A 27-year-old man is heading to prison after pleading guilty to attempting to solicit sex from a 12-year-old female.
Ryan Reza Salehzadeh, a resident of Fayetteville, was sentenced to 20 years to serve 10 in prison by Superior Court Judge Emory Palmer. Salehzadeh was denied first-offender status and will be ordered to register as a sex offender upon his release from prison.
Tom Cook, defense attorney for Salehzadeh, said his client was a 27-year-old who essentially functioned as a 14-year-old because of issues with stunted emotional development, along with suffering from cerebral palsy and partial deafness.
The investigation began in early 2016 when Salehzadeh established contact with the victim using Omegle, a social networking website and phone application, followed by a long series of texts. The victim was a resident of Pembroke Pines, Fla.
Once the victim’s parents noticed her suspicious behavior, they took her phone and searched it – finding not only sexually explicit text messages between her and Salehzadeh, but also photographs of the victim in her bra and panties, according to Lt. Jason Fetner with the Coweta County Sheriff’s Office.
After being interviewed by local police, the victim told officers that she loved Salehzadeh and wanted to have his child. She also, however, admitted telling him she was 18 years old.
Investigators with the Pembroke Pines Police Department conducted an “account takeover” of her phone and immediately continued communication with Salehzadeh, posing as the victim.
After being informed that she was only 12 years old, Salehzadeh responded that he was “not one of those people who freak out about age,” and that “age doesn’t matter – it’s just a silly number,” according to investigators.
However, according to Salehzadeh’s defense, this news failed to register as a red flag because of his mental development.
“Because the relationship began with the understanding the victim was 18 years old, his emotional attachment grew so great that when police dropped the age to 12, he was already entirely committed to her,” Cook said. “Most people would have stopped right there, but at his emotional level, he never picked it up.”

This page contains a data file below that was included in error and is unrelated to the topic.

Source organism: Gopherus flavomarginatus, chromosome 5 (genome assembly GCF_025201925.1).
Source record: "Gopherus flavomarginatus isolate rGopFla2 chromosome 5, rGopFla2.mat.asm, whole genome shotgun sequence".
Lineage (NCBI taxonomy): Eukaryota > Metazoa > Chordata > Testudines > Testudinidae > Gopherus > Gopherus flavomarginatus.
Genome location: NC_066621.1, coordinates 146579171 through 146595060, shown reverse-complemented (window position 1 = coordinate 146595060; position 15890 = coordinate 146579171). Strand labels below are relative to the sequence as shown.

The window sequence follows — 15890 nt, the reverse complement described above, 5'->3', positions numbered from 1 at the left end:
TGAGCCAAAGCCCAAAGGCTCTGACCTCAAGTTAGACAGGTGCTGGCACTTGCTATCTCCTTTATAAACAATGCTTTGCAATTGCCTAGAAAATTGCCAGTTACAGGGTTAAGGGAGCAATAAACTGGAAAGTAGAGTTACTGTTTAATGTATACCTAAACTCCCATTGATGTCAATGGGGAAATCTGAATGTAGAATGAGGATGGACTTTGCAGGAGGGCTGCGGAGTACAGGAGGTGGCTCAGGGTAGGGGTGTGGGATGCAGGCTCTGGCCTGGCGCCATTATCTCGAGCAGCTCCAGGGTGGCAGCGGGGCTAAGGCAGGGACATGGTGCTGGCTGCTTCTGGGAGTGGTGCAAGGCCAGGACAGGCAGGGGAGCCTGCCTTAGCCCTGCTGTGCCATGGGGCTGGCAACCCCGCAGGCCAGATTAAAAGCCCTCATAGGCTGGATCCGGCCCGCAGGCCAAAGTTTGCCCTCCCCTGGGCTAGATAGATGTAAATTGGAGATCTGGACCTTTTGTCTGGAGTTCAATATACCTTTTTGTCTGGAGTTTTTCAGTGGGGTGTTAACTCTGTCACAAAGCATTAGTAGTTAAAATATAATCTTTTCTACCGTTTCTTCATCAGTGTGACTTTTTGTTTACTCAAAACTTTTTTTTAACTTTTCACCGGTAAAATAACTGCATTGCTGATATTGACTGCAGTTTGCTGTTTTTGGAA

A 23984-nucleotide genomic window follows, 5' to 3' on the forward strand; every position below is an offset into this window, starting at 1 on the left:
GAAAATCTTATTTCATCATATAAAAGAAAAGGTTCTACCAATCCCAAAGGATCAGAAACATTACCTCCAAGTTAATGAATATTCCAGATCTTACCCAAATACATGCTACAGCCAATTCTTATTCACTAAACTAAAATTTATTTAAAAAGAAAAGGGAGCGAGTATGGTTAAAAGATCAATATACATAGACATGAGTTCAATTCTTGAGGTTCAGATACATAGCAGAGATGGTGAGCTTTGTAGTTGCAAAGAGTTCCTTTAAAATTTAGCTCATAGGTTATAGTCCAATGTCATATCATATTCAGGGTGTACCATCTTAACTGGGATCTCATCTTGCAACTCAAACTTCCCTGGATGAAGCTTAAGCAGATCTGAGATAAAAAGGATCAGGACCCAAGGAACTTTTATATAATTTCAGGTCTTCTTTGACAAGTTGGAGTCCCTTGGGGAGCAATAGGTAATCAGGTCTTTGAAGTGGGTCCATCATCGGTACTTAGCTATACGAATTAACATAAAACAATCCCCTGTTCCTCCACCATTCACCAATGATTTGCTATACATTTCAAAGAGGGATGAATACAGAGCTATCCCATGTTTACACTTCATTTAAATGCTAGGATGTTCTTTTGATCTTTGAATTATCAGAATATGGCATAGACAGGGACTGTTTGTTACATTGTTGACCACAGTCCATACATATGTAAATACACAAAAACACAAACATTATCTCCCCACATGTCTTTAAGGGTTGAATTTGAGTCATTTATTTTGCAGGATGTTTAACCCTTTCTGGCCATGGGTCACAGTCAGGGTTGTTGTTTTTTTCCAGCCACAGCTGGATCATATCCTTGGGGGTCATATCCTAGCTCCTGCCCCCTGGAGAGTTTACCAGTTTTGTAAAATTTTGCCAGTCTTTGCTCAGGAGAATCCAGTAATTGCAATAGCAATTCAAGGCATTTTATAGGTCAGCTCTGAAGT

As their chats continued, Salehzadeh told the victim he was interested in meeting her for sex and that he could possibly travel to Florida to do so. He also sent a variety of sexually explicit photographs of himself, according to police.
Because of his willingness to travel for sex, investigators reached out to the Georgia ICAC (Internet Crimes Against Children) Task Force to help create a trap and drafted a “traveler” operation for the apprehension and arrest of Salehzadeh.
In text messages, Salehzadeh volunteered to travel to Coweta County to meet the victim, who would be “visiting family,” and staying in a nearby hotel, according to Fetner.
Salehzadeh reportedly offered to bring condoms, candy and an emergency contraceptive – commonly known as the “morning after” pill. He also expressed a desire to visit the victim’s hotel room in Coweta to have sex before transporting her to his residence in Fayette County to engage in further sexual acts, Fetner said.
However, agents were in place at the SpringHill Suites of Newnan hotel, where Salehzadeh insisted on meeting the victim.
Investigators watched as Salehzadeh arrived and removed a large bag from the trunk of the car before. Upon entering the lobby, Salehzadeh was arrested without incident.
In his bag, investigators found a green bath towel, breath mints, gummy bears, a box of condoms and a package of Take Action Emergency Contraceptive.
His car was towed to the Coweta County Sheriff’s Office, and his cell phone was collected as evidence, according to investigators.
During his interview, Salehzadeh said that he knew that sending explicit photographs and texts was wrong, along with his desire to have sex with her in Coweta before taking her to Fayetteville, according to Fetner.
Following his arrest in Coweta, Salehzadeh was taken to Broward County, Fla. to face charges of obscene communication/using a computer to seduce, solicit, lure a child and transmitting harmful information to minors.
In addition to the sentence handed down in Coweta County this week, he will be required to answer for the charges in Florida.
Prior to sentencing, the Salehzadeh defense team argued against prison time because of his existing medical and emotional conditions.
“The facts of the case were never in dispute,” Cook said. “We tried to clearly outline what his life was like as a man functioning as a 14-year-old and went with a non-negotiated plea.”
After the conclusion of the four-hour hearing, Judge Emory Palmer denied the possibility of a probation-only sentence, denied first-offender status and ordered Salehzadeh to serve 10 years in confinement.
According to Cranford Coweta County Assistant District Attorney Herb Cranford, the sentence was appropriate.
“While he never got the chance to complete the acts, he still sought out a minor child for sex, and we take that very seriously,” Cranford said. “I understand the defense using his ailments to avoid prison, but we’re confident he was well aware of what he was doing and was certainly capable of following through with those intentions.”